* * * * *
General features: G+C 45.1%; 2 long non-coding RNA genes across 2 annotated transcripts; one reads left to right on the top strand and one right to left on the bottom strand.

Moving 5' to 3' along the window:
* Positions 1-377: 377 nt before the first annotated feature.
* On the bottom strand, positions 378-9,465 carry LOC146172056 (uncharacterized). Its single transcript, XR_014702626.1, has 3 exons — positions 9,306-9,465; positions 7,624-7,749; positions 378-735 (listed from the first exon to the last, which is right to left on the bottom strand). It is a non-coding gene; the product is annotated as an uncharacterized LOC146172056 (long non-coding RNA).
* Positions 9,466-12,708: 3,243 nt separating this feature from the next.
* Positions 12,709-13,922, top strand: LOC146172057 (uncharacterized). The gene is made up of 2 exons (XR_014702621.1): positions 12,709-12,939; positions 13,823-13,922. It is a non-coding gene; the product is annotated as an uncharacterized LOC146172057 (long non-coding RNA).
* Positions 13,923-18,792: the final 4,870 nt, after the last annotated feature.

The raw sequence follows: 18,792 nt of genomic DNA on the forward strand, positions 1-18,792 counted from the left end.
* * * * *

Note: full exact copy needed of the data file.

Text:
General features: G+C 45.1%; 2 long non-coding RNA genes across 2 annotated transcripts; one reads left to right on the top strand and one right to left on the bottom strand.

Moving 5' to 3' along the window:
* Positions 1-377: 377 nt before the first annotated feature.
* On the bottom strand, positions 378-9,465 carry LOC146172056 (uncharacterized). Its single transcript, XR_014702626.1, has 3 exons — positions 9,306-9,465; positions 7,624-7,749; positions 378-735 (listed from the first exon to the last, which is right to left on the bottom strand). It is a non-coding gene; the product is annotated as an uncharacterized LOC146172056 (long non-coding RNA).
* Positions 9,466-12,708: 3,243 nt separating this feature from the next.
* Positions 12,709-13,922, top strand: LOC146172057 (uncharacterized). The gene is made up of 2 exons (XR_014702621.1): positions 12,709-12,939; positions 13,823-13,922. It is a non-coding gene; the product is annotated as an uncharacterized LOC146172057 (long non-coding RNA).
* Positions 13,923-18,792: the final 4,870 nt, after the last annotated feature.

The raw sequence follows: 18,792 nt of genomic DNA on the forward strand, positions 1-18,792 counted from the left end.